In The Queens of Animation, bestselling author Nathalia Holt tells the story of the women of Walt Disney Studios, for the first time, showing how these women infiltrated the boys' club of Disney's story and animation departments and used early technologies to create the rich artwork and unforgettable narratives that have become part of the American canon.
...a bolt of pure reading delight that outdoes even Holt’s utterly winning earlier book Rise of the Rocket Girls. ... It concentrates on five...women: Grace Huntington, Bianca Majolie, Retta Scott, Sylvia Holland, and especially Mary Blair, and through their stories, invaluably researched and assembled here, our author gives readers a look at the women who gave shape to so many of their childhood memories ... In a beautifully sculpted narrative of hurtlingly fast pace, Holt tells the stories of these women and their female colleagues ... In a very real sense, many of the struggles of the Queens of Animation were also Disney’s struggles, and Holt draws readers deep into the fascinating specifics of those struggles ... The fight goes on...but in The Queens of Animation, Nathalia Holt has told the story of indispensable trailblazers. It’s gripping, galvanizing reading.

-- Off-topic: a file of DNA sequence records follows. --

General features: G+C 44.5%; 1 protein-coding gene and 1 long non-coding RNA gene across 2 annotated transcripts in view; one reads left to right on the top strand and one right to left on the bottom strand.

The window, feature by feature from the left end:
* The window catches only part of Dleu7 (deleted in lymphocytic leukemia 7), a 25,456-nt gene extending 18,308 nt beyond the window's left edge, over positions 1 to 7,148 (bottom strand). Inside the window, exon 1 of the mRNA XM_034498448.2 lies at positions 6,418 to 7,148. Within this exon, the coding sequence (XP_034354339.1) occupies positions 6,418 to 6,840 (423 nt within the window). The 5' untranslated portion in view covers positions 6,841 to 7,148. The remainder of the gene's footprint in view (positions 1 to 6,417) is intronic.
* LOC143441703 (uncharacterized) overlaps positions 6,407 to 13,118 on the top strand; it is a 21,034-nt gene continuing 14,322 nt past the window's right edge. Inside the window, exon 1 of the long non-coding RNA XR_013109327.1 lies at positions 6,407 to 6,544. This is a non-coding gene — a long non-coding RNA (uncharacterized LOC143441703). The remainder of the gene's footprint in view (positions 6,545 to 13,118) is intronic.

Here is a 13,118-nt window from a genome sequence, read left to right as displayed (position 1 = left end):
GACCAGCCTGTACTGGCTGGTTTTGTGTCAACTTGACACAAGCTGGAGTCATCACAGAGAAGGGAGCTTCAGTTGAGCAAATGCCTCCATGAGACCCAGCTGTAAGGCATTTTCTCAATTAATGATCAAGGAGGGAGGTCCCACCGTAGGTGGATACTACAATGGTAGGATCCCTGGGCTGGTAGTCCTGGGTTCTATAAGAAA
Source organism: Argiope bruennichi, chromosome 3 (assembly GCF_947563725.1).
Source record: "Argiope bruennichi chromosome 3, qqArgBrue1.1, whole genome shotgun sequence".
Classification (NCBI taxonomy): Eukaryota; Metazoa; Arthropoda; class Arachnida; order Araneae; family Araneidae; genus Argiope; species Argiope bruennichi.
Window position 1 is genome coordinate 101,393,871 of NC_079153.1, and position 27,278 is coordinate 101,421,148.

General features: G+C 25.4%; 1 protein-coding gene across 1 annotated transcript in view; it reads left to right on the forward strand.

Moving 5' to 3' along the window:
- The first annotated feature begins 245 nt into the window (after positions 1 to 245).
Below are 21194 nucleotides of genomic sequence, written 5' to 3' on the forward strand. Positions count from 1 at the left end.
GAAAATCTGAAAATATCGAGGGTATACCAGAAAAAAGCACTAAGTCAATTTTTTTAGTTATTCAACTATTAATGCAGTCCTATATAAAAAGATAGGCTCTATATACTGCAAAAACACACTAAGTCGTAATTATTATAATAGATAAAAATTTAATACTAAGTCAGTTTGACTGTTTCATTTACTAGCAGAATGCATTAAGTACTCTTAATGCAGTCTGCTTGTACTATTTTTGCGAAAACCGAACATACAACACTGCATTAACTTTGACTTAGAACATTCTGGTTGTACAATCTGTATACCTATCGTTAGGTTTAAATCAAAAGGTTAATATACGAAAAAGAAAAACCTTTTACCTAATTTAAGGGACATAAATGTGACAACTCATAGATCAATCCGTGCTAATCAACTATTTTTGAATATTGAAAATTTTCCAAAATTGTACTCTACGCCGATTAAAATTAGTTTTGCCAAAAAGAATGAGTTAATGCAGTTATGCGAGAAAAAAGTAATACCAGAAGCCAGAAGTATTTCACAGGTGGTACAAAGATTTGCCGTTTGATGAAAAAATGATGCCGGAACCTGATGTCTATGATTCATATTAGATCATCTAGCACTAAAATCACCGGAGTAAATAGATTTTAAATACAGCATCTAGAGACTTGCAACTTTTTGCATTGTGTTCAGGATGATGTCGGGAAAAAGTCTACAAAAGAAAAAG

In a sprightly new book...Nathalia Holt, a science journalist and a popular historian, introduces us to a handful of women who worked on some of the classic Disney Studios films, spins them around, sprinkles some pixie dust, and has them take a bow. She’s a little like a fairy godmother, wanting us to think nothing but the best of her charges, perhaps wishing that she could send them back out into the world with a bluebird or two twittering at their shoulders. I wasn’t always convinced that the five women she focusses on were as influential as she suggests, but I enjoyed reading about them in the workplace they shared.
The Queens of Animation covers the women's particular, personal challenges...and their shared trials, especially their male co-workers' resentment and predatory ways. Among the sketches reproduced in Holt's exhaustively researched book is a shattering one by scriptwriting and storyboarding ace Grace Huntington: it shows an outsize Mickey Mouse-like figure preying on a female worker ... The Queens of Animation does double duty as the story of Disney's animation studio, which was in debt for years and continually seeking financial relief through new technologies. Holt, foremost a science writer, is awfully good at describing how innovations like Technicolor, the optical printer and xerography work ... Of course, the irony is that in the studio's financially unstable golden era, when its male employees thought it beneath them to draw fairies, it was movies about women--a princess here, a Poppins there--that reliably saved Piglet's bacon